Soy sauce is a condiment made primarily with four ingredients: soybeans, wheat, salt, and water. There are many different kinds of soy sauces, but the three most common are light, dark and thick soy sauce. These are what most China and Taiwanese people use in the kitchen. Japanese soy sauce and tamari are similar but not identical products.
How Soy Sauce is Made
While it is possible to make quick, low-cost soy sauce using a chemical process, real soy sauce is cooked, aged, and processed over the course of months. The soybeans, wheat, and water are cooked into a mash. They are then aged for a few days with Aspergillus, a type of fungus, to propagate koji mold. The resulting shoyu koji is mixed with brine and aged for several months. When it has been properly aged, the shoyu koji is pressed, resulting in raw soy sauce. Finally, the raw soy sauce is cooked to adjust color, flavor, and aroma.
Three Types of Soy Sauce and Their Uses
Light, dark, and thick soy sauces are all based on the same recipe. Extra processing produces different flavors and consistencies.
1. Light soy sauce (生抽):
When you see a Chinese recipe that asks for soy sauce, unless it very specifically states another type of soy sauce, it means “light soy sauce.” Light soy sauce tastes salty, and it’s thin, light reddish brown in color and opaque. Light soy sauce is not the same thing as reduced-salt soy sauce or other products which may also carry labels such as "light" or "lite."
Chinese and Taiwanese people usually use light soy sauce for dips, marinating ingredients, dressings and stir-fry food. Light soy sauce is used for enhancing the flavor of any dish. But light soy sauce alone can be very strong and salty, but adding a little dark soy sauce can result in beautiful color and perfect seasoning.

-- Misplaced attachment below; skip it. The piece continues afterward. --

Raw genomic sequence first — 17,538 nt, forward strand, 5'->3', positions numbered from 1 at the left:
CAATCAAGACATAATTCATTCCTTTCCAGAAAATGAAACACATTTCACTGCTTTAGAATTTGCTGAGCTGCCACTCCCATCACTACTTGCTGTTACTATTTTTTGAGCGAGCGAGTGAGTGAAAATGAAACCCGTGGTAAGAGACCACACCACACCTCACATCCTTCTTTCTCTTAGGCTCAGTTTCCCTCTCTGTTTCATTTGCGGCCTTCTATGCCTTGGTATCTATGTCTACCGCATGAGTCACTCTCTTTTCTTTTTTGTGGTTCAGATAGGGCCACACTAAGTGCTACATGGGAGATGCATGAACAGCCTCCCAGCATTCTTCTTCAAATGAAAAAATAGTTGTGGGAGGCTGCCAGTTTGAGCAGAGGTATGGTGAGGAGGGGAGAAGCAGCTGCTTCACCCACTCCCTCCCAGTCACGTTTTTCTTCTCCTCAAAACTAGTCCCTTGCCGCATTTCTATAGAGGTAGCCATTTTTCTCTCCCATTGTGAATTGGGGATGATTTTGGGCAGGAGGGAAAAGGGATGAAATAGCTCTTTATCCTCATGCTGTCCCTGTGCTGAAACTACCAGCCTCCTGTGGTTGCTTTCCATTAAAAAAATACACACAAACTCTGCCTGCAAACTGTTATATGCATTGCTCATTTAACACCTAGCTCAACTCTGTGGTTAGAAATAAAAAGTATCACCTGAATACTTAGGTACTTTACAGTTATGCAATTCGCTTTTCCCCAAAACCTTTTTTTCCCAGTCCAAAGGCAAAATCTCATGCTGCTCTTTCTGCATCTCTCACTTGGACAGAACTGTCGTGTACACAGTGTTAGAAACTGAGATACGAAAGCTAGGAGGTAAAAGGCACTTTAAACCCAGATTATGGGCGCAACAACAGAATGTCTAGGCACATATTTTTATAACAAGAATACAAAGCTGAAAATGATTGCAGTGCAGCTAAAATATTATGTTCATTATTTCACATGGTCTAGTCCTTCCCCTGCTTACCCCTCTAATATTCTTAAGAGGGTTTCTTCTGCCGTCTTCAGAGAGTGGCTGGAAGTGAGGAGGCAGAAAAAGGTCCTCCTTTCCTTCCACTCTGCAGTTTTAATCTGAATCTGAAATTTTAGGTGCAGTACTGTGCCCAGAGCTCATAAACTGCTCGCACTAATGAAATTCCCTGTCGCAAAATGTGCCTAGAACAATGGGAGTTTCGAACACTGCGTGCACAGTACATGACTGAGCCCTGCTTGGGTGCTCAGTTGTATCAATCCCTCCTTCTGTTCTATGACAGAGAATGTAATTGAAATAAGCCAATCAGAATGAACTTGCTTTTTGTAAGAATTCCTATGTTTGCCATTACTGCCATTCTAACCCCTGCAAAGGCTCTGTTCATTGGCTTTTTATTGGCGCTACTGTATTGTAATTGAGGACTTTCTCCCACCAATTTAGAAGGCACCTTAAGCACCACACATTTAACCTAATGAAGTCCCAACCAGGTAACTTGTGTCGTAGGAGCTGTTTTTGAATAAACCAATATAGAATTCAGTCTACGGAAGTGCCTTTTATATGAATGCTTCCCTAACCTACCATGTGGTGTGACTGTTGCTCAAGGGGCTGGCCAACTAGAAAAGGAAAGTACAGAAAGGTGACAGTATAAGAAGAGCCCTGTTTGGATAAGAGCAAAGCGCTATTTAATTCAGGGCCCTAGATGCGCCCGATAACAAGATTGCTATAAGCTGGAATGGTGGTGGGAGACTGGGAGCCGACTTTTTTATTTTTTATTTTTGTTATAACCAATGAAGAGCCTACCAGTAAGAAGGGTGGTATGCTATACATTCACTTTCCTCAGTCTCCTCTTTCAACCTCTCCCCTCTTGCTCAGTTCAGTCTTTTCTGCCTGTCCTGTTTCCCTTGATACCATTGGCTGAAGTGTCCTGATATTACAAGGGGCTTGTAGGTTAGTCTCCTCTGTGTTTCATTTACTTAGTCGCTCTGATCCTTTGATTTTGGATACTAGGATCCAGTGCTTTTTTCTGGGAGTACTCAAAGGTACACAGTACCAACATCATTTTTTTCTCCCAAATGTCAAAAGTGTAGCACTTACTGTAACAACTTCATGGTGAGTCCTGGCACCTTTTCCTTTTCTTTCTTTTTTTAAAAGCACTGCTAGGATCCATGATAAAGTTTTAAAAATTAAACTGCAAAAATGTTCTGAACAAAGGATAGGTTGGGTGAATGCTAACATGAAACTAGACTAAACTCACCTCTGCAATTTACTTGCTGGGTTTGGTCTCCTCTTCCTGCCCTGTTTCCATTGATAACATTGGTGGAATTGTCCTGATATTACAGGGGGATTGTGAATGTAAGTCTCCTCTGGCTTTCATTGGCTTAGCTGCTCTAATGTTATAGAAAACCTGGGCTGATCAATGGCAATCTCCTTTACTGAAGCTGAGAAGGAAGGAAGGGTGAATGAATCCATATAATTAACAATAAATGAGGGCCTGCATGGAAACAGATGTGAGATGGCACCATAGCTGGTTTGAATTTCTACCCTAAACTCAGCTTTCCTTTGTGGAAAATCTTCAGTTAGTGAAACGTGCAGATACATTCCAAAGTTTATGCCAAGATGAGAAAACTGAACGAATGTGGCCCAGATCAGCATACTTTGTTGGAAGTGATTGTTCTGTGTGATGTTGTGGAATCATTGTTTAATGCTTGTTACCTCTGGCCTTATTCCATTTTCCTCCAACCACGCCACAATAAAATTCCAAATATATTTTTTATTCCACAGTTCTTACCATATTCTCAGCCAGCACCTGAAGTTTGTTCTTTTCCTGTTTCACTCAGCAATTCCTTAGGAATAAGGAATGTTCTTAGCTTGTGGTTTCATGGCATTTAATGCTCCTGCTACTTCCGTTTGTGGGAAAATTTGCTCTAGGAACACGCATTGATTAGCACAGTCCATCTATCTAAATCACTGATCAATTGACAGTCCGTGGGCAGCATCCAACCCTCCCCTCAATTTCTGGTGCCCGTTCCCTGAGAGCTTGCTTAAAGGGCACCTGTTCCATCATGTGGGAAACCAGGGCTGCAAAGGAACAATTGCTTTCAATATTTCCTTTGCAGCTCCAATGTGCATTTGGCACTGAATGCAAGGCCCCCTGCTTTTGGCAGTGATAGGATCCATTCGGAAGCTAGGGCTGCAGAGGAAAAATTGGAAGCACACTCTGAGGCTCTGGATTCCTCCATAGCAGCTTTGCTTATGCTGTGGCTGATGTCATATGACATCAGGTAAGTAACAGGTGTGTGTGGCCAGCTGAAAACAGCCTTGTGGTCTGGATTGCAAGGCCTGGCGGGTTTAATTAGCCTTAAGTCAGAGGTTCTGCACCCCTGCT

2. Dark soy sauce(老抽):
Dark soy sauce is aged longer than light soy sauce and is often mixed with molasses or caramel and a bit of cornstarch. The resulting sauce is much darker than light soy sauce. The texture is thicker, and it tastes less salty but sweeter than light soy sauce.
Chinese and Taiwanese people usually use dark soy sauce in stew types of dishes, like red-braised pork. The dark soy sauce gives the dish a nice caramel color and provides a little sweetness. Please don’t use too much dark soy sauce in dips, dressings or stews, though, as it can dye your ingredients a dark brown color.
3. Thick soy sauce(醬油膏):
Thick soy sauce is made with sugar, more wheat in the fermentation process, and sometimes, a starch thickener. It tastes sweet and is usually used in stir-fry foods and dips. Taiwanese people use it in stews and braised pork rice (滷肉飯). If you can’t find thick soy sauce in your local supermarket, then you can use oyster sauce as a substitute.
Recipe for Thick Soy Sauce
Here is a simple thick soy sauce recipe:
300ml light soy sauce
1.5 teaspoon potato starch or corn flour
2 tablespoon brown sugar
- Add soy sauce into a small saucepan along with the brown sugar and half the amount of water. Bring it to the boil then turn down the gas power to it’s lowest setting.
- Mix potato starch or cornflour with the other half amount of the water and slowly stir it into the mixture on the stove. The soy sauce should be getting thicker and thicker during cooking as the potato starch, or corn flour will enhance the density of the soy sauce.
- Once it has reached the right density, turn off the stove immediately and taste it to check the flavor. You can add a little bit of salt if you like it a bit stronger. After the sauce has cooled down keep it in a clean and dry container or bottle and store it in the fridge.